I was recently brought face to face with the nihilism that underlies the Left’s desire for socialized medicine, which they’re sure will bring with it the perfect statistics that routinely gladden socialist nations when the UN or WHO or some other Left-leaning world body compares healthcare statistics in various parts of the world. Invariably, those comparisons always show the U.S. health care system in a poor light. Who cares, of course, that the statistics are utterly bogus? They’re so beautiful to the statist eye.
My insight into this nihilism came during an evening with some friends and neighbors. The story is a bit long but, I think, worth it. It all began when my son expressed dismay at data from his AP Environmental Science text-book:
In 1900 the U.S. infant mortality rate was 165. In 2011 it was 6.1. This sharp decline was a major factor in the marked increase in U.S. average life expectancy during this period. The United States ranks first in the world in terms of health care spending per person, but 54th in terms of infant mortality rates.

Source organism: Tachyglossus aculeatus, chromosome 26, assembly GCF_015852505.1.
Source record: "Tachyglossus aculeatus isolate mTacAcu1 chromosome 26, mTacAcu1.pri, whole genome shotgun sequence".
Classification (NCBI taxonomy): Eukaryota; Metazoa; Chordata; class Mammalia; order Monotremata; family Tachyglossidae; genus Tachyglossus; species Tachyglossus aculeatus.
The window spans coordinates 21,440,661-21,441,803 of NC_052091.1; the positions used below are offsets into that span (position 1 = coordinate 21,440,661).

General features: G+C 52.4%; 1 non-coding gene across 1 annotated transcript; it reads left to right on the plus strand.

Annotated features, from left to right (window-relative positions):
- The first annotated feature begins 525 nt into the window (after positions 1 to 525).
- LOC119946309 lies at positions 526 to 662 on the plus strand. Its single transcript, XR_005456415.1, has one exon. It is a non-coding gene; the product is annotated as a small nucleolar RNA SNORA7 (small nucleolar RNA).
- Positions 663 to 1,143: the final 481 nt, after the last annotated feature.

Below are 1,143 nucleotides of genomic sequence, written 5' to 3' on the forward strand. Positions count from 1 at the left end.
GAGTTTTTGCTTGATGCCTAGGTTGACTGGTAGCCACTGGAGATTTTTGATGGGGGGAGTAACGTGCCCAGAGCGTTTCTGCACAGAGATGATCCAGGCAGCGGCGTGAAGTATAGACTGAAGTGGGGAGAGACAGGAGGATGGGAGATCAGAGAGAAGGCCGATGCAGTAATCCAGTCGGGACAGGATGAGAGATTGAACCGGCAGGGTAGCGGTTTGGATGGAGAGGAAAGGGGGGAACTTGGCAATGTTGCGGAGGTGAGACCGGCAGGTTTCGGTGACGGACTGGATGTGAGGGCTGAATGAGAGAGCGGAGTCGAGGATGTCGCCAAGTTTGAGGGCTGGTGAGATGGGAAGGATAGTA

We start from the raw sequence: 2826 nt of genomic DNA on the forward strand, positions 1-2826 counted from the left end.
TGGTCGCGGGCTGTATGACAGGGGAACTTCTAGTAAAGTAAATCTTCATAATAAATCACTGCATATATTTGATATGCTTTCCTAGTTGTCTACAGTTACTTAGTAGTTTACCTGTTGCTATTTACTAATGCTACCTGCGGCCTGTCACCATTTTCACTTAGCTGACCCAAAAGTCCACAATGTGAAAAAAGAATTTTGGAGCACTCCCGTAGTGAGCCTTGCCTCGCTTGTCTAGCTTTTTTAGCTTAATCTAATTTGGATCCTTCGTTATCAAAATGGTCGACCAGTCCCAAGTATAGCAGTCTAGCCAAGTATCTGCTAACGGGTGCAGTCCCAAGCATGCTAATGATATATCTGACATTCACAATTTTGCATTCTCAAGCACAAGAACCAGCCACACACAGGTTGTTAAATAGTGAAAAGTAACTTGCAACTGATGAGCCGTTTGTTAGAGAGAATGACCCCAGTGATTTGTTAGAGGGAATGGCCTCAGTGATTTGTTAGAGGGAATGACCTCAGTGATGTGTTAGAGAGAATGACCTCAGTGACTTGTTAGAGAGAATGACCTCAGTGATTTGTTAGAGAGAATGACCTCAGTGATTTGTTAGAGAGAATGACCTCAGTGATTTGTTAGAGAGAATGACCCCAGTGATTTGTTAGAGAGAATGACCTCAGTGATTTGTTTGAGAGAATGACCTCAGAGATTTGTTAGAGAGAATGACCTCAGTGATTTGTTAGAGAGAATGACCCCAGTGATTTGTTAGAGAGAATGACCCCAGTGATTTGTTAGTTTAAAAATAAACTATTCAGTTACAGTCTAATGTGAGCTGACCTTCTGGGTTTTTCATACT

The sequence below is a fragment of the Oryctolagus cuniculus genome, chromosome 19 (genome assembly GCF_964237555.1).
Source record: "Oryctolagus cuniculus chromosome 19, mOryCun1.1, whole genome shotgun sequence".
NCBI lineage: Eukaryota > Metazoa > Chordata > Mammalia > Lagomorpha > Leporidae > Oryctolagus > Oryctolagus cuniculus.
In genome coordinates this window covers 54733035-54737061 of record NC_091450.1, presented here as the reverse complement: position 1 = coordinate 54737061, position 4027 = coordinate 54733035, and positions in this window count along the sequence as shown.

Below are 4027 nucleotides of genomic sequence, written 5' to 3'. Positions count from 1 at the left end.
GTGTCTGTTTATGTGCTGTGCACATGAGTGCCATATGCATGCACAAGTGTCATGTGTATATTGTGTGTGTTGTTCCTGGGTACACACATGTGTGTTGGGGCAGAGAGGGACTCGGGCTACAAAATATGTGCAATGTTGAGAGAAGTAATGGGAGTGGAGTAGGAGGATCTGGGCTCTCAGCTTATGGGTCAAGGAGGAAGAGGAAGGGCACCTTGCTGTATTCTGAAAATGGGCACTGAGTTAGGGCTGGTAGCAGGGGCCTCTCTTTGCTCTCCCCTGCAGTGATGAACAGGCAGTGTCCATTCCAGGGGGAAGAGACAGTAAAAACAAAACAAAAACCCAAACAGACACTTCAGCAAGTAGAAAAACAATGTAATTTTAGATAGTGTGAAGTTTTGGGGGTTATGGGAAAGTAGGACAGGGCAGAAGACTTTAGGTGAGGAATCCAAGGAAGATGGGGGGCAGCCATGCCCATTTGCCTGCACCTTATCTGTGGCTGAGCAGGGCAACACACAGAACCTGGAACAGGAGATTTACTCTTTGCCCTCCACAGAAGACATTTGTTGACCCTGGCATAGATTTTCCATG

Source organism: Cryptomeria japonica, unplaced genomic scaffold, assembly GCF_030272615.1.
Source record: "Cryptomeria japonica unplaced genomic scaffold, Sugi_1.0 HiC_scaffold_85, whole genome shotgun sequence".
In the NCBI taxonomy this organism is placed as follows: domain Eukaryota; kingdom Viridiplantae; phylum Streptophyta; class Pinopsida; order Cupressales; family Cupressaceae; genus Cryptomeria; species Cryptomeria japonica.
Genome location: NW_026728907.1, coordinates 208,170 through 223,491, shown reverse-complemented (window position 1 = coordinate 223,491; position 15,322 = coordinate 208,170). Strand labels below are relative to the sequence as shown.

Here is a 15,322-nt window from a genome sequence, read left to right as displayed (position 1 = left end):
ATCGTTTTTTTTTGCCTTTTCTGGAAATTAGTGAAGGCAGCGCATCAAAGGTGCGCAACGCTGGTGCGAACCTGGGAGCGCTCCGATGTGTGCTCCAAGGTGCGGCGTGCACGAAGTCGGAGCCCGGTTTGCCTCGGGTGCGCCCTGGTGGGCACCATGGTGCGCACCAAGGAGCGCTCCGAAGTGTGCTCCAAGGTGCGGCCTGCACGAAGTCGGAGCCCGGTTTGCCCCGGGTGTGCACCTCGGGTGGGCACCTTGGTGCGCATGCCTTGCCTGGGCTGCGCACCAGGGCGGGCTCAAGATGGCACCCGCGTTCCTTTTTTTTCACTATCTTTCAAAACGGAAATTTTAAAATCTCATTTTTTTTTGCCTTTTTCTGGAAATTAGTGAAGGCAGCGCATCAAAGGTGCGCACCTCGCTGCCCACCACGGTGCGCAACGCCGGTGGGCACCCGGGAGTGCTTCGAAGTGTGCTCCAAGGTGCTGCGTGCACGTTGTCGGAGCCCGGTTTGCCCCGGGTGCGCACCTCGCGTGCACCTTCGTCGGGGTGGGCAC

(G. Miller, Scott Spoolman, Environmental Science, p. 100.)
My son didn’t want to believe that America, which he thinks is a great country, could rank so low in something as basic as infant mortality. As it happens, I knew that those numbers were wrong, so I immediately spoke up. I got as far as saying “Those numbers are wro…” when a far-Left physician in the room literally shouted me down.
“This is not political. We don’t need to hear any of that right-wing crap. You’re going to turn this in a political argument. This is science.” The other guests looked stunned.
I tried again. “I’m not talking politics. This is about statistics. You need to know that….”
Again, the Leftie physician cut me off. “Little Bookworm, don’t listen to her. She’s just going to go on with her political crap. The problem is with the U.S. medical system.”
I tried again. “Let me finish. This is a statistical problem.”
Leftie cut me off again. “No, don’t go there.”
I ignored him and went there anyway. “Stop!!!” I hollered at the top of my lungs. The room fell completely silent. I finally had my say.